I saw my hands were shaking—images from the robbery flashed in my mind. I told Father Berlant I was, and he gripped my shoulder, pulled me up. I followed him down the corridor, sat back inside the confession booth. It smelled of wood polish. The stale odor of old cushions after I pushed my hips in place.

It had been years, but the ritual came to me all the same. Its words and gestures. The sign of the cross unfurled from my fingertips. Bless me, Father, for I have sinned, I said. My last confession was years ago. After my confirmation, I think. I’ve probably sinned a lot since then.

That’s okay, Father Berlant said through the booth. Tell me what you can remember.

I am an envious person. I feel lust, constantly. I lie, though less now than before. I stole a lot as a kid. I drank a lot, too. Thoughts of suicide. Though not so much anymore. I am living in sin with a man, though I feel no guilt about it. It’s the one thing in my life of which I feel no shame. But I am an ungrateful person. I always have the desire to blow-up my life. Though I don’t act on those impulses. I am a person of control now. I wasn’t one before.

You’ve come a long way, Father Berlant said.

For many years, I said, I wished for the death of my father. He’s dead now, and it has made all the difference. The resentments I held weighed on me. They were a burden. I can breathe now that they’re gone.

It’s not uncommon to wish for a parent’s death, Father Berlant said.

I don’t feel remorse, I said. I’m better because of it.

The man I see today is a good man. Whether you know it or not.

Father, are they competing in your mind? The extraterrestrial with the spiritual?

Absolutely not, he said.

They’re both just spectacles, I said. Phenomena that come and go.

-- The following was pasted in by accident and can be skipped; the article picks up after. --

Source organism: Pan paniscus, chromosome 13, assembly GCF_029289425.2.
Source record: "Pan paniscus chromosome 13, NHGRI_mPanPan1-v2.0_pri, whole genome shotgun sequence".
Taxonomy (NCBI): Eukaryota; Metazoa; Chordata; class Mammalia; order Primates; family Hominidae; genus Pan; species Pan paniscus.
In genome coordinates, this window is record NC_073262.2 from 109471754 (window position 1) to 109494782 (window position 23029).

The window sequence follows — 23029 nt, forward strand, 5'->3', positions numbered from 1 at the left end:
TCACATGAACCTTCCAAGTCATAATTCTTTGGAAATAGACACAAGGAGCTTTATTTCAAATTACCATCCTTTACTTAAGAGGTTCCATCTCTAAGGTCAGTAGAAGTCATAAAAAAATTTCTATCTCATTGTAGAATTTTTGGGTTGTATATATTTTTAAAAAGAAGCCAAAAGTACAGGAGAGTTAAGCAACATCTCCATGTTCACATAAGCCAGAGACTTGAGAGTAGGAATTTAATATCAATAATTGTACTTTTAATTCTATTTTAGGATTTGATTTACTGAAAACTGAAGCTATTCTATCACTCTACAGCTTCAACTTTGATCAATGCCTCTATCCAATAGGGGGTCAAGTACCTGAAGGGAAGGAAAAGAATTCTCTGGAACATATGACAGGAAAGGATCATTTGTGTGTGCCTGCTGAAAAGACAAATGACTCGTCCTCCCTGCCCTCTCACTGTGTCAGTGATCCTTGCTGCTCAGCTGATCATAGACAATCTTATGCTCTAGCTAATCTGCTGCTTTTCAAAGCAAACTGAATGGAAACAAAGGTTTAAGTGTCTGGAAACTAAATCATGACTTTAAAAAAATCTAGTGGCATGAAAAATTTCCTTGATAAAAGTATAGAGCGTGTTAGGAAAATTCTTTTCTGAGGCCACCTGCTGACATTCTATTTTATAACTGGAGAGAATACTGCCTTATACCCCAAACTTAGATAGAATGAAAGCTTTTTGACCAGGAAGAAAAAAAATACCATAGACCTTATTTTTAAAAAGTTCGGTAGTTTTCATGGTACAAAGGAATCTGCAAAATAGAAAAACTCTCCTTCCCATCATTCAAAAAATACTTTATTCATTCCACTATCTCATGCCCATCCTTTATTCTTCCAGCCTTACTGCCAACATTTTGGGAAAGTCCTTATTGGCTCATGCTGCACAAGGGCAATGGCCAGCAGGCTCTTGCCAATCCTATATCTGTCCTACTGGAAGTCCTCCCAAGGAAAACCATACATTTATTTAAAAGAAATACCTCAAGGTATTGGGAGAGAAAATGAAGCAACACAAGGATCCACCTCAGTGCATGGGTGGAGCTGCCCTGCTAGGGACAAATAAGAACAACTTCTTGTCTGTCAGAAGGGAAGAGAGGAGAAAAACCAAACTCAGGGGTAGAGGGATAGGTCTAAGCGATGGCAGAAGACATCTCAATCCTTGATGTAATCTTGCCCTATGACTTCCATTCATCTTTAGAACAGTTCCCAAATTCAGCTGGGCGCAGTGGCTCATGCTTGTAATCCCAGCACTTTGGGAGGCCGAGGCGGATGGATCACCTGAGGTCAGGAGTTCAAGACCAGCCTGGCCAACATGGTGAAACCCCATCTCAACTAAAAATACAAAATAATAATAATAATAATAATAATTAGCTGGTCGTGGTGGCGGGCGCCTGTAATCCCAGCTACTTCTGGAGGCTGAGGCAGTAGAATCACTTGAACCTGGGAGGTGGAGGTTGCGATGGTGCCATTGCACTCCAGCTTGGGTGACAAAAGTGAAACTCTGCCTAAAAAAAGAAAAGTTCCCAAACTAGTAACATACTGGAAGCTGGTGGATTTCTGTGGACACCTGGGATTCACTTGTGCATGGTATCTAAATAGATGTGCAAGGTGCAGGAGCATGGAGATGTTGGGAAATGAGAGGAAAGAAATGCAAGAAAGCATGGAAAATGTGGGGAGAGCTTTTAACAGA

I’m a holy man. You understand that.

Hurricanes, too. Phenomena. Spectacle. We love watching destruction unfold on our TV screens. How is any of this any different?

You have so much to learn, he said. I hope you’ll come see me again.

I don’t remember the Act of Contrition.

That’s okay. I can guide you.


Cecil shifted in bed when I spoke. I had caught him before he could slip out and into the night. I had every chance to tell Father Berlant about our funding and I couldn’t do it, I said. He flicked the lamp on before scooting himself upright. He said he was sure Father Berlant knew by now.

Still, he should have heard it from me. I don’t know how we’ll only operate one day a week now. People need us more than ever before.

It’s a ruthless country we live in.

Something something Capitalism, I said, and I gathered Cecil into my arms. I feel like I’m losing you, I said. His heart banged against the smooth of my palms. We hadn’t had sex in months but the steps came to us easily. We were particular in what we liked, and never veered far from our ritual, reliable in its solidity. In this way, sex was like confession—not only because they were both rituals, but in how I approached them: as though I was coming back to something from the past. I locked my legs around his torso, his hardness grinding down. He groaned softly when I peeled away his briefs, then my own. The lube was cold, the comfort an old one. I guided him in, his breath hot and already stale. I burned only briefly, and would maybe burn again in the morning. Cars roared outside. I cried quietly once we were done.

Things will look up, Cecil said.

That’s what everyone’s saying, I said. But doesn’t it all seem bleaker than ever before?

I think we’re only now seeing the light.

You would think that, I said.

I mean it. The best is yet to come.


The line trickled past the stack of crates packed with cabbage and bananas I leaned my weight against. It was the same people as always; they scooped up cans of kidney beans and string beans. I have a good feeling about tonight, Althea said when she reached the front of the line. She plucked her cans and produce, dropping them into her sagging sack. Phillip was creeping up behind. He said he agreed. Maybe it’ll be your lucky night, he said, his eyes glossing over me and to the pillar of cabbage heads. The day passed in a daze. When supplies ran out, I folded the tables, tossed the crates to the dump. I crossed through St. Mary’s, down the many-odored corridors, until I met Father Berlant. I don’t have time for confession, he said, pushing past me and into his office.

I stood in the hall for a moment, then followed him inside.

Didn’t you hear me? he said from behind his desk buried in stacks of age-stained paper.

I should have told you when we spoke that we lost funding, I said.

Oh, that? I don’t care. The people deserve what they get.

This is your parish we’re talking about. Don’t you care?